Many are on their journey of healing from all the horrific abuses they encountered during their time at the residential schools. Many are on the road to healing, able to forgive their abusers. They are sharing their stories in a safe place, with other abused brothers and sisters.

Pray for positive and good outcomes from this gathering, and for daily strength for survivors to keep working through their experiences.

Ed Cooper Saskatoon

Aboriginal culture heals church-inflicted wounds

Publié: 27 Juin 2012 - Ajouter: 28 Juin 2012 - Publication: Anglican


Wearing his trademark cowboy hat, Terrance Assiniboine appeared at the recent survivors’ hearings of the Truth and Reconciliation Commission (TRC) hearings in Saskatoon to tell the audience how he came to be the man he is today. “It’s a hard thing to do—to sit up here and tell my story, but I know it is a good thing to let it all out,” he said. “In my heart, I know there’s a good man inside of me and I know there is something good in all of us, but in a way, they took that a way from me,” said the First Nation witness, on the brink of tears.

“They” were the teachers and staff at the residential school Assiniboine attended as a child. “They told me I was a savage. They said I smelled and was disgusting. They said everything in the book to humiliate me,” he said.

Assiniboine believes that such verbal abuse is the reason he found it hard for so long to look anyone in the eye, the reason he walked with his eyes on the ground. “I did not feel like a man, like the warrior I was supposed to be. I felt small, like the smallest person in the world; I felt guilt and embarrassment,” he told the TRC.

An Expression of Reconciliation

Publié: 27 Juin 2012 - Ajouter: 28 Juin 2012 - Publication: Presbyterian Church web site


Bonjour. Good morning. My name is John Vissers. I am the Moderator of the 138th General Assembly of The Presbyterian Church in Canada. I also serve as the Principal of The Presbyterian College at McGill University in Montreal. I am very pleased to have this opportunity to share with you some of the ways The Presbyterian Church in Canada is working to live out its commitment to truth and reconciliation in Canada....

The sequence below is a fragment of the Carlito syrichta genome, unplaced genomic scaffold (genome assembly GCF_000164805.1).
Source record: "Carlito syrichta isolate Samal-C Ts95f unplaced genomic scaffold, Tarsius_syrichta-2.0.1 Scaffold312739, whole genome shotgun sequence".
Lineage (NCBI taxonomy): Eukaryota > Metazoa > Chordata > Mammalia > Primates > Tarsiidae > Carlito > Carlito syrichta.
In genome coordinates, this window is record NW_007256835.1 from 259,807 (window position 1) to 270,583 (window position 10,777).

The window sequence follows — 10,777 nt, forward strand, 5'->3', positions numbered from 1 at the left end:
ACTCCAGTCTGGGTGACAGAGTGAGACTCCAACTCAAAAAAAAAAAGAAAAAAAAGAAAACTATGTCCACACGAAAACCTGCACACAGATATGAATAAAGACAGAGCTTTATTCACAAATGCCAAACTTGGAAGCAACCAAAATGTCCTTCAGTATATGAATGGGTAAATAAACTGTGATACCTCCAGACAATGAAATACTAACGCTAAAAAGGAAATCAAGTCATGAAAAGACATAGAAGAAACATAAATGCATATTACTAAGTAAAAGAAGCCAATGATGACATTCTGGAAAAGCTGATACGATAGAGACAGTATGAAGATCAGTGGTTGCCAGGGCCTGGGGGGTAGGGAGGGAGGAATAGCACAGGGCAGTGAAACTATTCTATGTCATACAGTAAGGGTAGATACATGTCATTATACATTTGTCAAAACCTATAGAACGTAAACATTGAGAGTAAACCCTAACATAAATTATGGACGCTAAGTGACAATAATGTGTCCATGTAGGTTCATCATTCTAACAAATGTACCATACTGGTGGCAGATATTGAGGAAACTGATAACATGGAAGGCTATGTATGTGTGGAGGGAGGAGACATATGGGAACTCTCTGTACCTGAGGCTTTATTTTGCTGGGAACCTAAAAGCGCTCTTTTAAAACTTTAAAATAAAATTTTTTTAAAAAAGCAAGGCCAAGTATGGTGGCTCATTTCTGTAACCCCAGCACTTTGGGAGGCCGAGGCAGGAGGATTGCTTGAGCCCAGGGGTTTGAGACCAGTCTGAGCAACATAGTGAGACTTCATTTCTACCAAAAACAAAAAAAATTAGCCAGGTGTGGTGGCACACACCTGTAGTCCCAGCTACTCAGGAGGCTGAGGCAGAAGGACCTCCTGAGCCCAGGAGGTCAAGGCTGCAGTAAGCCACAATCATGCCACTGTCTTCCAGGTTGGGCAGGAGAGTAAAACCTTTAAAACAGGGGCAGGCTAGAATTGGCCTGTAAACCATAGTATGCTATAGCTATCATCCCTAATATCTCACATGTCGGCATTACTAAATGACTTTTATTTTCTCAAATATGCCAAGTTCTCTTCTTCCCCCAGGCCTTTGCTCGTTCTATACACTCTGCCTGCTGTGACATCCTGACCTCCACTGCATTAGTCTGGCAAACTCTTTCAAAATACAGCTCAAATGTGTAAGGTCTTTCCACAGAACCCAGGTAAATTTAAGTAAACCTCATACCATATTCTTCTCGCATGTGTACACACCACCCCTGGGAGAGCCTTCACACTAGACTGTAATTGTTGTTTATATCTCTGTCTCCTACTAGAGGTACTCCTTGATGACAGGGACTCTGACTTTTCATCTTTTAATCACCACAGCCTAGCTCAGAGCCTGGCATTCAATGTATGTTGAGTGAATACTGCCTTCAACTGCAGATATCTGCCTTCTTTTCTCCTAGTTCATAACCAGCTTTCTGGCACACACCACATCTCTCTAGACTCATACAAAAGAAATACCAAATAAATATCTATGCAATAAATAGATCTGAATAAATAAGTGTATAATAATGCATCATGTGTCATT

Regina lawyer suspended three months for conduct

Publié: 28 Juin 2012 - Ajouter: 28 Juin 2012 - Publication: Edmonton Journal


A Saskatchewan lawyer who has filed many high-profile class-action lawsuits, including the residential schools case, has been suspended.

A disciplinary committee of the Law Society of Saskatchewan has ordered Regina-based Tony Merchant suspended for three months for conduct unbecoming a lawyer. He was also ordered to pay $28,869.30 to cover the cost of the hearing.

The penalty comes after the law society found Merchant guilty for his actions in a case dating back to 2003. Merchant breached a court order that required his firm to pay into court settlement proceeds due to a client pending the outcome of a family property issue.

The hearing also found he told that same client to defy a court order.

Law society counsel said in sentencing submissions that there were a number of aggravating factors, including "the fact that (Merchant) chose to let his client remain in harm's way on two contempt applications where his client could have faced jail time as a result of the member's conduct."

Tony Merchant appealing four-month suspension: media report

Publié: 28 Juin 2012 - Ajouter: 28 Juin 2012 - Publication: Canadian Lawyer and Law Times (Legal Feeds Blog)


According to the Regina Leader-Post, Merchant filed his appeal yesterday. The suspension is to take effect June 30 unless Merchant seeks an order to put it on hold pending the appeal, the Leader-Post reported.

A law society hearing committee had earlier found Merchant guilty of conduct unbecoming a lawyer for breaching a June 4, 2003, order that required him to pay certain settlement proceeds due to his client, M.H., pending determination of a related family property issue. It also found him guilty of conduct unbecoming by counselling or assisting M.H. to act in defiance of a court order.

Province to increase education on the history of residential schools

Publié: 26 Juin 2012 - Ajouter: 27 Juin 2012 - Publication: Portage la Prairie News


The Province of Manitoba announced last week that they plan to increase classroom learning on the topics of residential schooling and the reconciliation process.

Students from grades 9 to eleven will watch the new DVD, From Apology to Reconciliation, and read an accompanying guide during their social studies classes’ next school year.